Definition of Narrow Market
What is the definition of the term "narrow market"? What does the term "narrow market" mean?
A "narrow market" is a market that has very little liquidity and is subject to wild price swings.
For instance, let's say that there is a very thinly traded stock called XYZ, Inc. XYZ, Inc. trades on the pink sheets, and there are usually only a couple of trades per day. Thanks to the illiquidity, there is a large gap between the bid and ask.
Now, if you come along and want to buy a decent sized position in XYZ, Inc., you are going to cause the price of the stock to increase considerably due to the lack of liquidity in the offering. For instance, before you start buying the stock, it may have a bid of $4.50 and an ask of $5.15. Let's say that you want to buy 5,000 shares of the stock. By the time you are done, the price of the stock may be up to $7, all due to your buying.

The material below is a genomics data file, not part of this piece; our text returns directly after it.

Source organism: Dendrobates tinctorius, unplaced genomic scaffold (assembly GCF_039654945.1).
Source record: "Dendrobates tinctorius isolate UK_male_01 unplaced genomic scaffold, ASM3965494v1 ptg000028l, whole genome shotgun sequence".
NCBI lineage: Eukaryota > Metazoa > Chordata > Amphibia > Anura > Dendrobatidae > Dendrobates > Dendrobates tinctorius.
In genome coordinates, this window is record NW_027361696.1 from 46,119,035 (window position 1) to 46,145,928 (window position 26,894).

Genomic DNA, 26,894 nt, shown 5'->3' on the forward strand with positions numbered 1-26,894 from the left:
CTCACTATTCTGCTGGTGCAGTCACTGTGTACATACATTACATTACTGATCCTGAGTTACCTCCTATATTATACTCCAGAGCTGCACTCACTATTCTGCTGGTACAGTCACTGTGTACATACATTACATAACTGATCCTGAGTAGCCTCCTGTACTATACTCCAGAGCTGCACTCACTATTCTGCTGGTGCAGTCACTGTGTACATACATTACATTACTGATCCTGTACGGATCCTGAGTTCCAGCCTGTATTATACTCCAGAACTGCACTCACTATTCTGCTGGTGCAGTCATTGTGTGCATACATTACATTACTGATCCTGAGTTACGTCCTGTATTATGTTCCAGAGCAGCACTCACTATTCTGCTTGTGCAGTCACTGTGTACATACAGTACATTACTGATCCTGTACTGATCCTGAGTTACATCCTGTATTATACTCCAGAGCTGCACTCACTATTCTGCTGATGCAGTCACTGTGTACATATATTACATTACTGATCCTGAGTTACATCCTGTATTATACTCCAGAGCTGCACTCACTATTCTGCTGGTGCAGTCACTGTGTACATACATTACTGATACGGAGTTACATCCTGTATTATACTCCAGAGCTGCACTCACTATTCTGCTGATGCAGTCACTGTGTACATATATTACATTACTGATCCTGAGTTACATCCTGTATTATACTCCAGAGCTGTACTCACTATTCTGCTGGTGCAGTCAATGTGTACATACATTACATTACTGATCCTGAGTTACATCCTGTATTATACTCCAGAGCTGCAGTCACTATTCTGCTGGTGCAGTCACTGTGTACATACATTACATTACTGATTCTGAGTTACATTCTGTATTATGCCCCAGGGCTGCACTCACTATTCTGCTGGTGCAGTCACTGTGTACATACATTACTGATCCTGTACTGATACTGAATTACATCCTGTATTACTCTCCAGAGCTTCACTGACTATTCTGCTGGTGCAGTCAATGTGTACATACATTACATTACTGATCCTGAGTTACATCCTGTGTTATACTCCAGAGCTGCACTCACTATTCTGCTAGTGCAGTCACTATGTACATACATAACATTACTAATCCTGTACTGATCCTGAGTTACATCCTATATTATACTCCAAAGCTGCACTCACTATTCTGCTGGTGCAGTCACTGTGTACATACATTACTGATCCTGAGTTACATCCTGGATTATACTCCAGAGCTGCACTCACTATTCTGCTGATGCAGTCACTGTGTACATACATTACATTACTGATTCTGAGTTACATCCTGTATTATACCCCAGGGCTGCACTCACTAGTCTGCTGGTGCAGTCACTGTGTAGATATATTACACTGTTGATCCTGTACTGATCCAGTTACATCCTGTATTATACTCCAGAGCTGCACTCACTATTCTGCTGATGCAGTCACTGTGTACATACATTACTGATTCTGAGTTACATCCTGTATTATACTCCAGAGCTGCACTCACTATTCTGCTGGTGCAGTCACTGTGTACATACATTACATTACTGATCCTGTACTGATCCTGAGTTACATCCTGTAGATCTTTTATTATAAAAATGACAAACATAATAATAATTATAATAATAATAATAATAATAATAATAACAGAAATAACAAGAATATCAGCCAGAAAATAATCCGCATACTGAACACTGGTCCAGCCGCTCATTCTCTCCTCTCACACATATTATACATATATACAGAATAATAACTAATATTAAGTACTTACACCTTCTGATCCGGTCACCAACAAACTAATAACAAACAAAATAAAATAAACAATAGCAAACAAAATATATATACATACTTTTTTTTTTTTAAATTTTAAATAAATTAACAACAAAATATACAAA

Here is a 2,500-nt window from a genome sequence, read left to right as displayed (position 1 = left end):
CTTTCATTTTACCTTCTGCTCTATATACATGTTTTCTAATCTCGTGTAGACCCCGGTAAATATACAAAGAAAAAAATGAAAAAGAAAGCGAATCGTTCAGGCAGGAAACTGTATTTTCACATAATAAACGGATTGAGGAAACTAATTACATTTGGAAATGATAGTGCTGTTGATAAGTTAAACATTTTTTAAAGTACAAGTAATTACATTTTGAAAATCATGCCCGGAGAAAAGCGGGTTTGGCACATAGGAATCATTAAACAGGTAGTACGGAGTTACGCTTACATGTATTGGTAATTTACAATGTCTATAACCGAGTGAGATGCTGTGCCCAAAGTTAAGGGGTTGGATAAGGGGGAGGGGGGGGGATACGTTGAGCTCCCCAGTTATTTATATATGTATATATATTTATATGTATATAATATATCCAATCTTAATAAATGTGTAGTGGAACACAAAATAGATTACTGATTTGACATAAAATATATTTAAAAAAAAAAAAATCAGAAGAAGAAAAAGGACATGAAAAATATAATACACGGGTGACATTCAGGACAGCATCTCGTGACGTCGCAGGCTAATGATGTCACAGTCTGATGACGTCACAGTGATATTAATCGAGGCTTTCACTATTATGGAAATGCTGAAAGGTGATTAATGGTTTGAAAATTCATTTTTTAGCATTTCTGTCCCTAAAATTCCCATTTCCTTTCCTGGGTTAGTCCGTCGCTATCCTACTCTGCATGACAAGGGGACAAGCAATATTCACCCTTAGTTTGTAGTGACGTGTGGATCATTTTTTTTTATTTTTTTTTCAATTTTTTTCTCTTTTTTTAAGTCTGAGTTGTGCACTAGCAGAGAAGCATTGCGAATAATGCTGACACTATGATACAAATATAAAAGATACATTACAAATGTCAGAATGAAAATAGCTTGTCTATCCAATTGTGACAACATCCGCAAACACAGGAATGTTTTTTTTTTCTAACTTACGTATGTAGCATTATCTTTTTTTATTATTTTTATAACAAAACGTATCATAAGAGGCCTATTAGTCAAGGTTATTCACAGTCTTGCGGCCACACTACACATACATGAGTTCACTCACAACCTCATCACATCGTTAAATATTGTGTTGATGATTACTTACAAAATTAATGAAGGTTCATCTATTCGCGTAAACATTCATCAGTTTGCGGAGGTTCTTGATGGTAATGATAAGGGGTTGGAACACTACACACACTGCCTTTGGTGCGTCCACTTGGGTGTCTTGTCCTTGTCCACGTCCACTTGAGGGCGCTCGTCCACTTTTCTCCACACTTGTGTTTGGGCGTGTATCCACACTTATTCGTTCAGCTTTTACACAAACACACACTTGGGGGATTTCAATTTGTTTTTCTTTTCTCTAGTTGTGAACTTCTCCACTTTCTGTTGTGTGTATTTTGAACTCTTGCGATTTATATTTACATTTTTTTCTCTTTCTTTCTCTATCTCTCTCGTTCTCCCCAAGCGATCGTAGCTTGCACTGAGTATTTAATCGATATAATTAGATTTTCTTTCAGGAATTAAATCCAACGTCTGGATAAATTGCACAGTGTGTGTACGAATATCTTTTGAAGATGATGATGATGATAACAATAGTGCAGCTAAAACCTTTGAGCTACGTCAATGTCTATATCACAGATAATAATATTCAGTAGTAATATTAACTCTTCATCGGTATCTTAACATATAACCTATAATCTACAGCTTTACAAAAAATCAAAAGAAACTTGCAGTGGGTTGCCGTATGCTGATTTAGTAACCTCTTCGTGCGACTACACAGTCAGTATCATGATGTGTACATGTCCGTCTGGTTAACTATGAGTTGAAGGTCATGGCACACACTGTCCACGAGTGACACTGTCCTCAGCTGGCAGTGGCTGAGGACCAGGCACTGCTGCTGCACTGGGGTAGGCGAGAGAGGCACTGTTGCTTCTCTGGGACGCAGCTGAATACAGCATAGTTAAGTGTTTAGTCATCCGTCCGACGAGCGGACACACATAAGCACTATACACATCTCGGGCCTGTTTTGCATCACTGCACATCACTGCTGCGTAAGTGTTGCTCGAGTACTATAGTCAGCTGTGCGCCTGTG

Now, a stock like Microsoft (MSFT) is very liquid, and it is the exact opposite of a "narrow market". Due to its liquidity, there is a very, very small gap between the bid and ask, and you can buy an almost limitless number of shares without having a dramatic impact on the share price.
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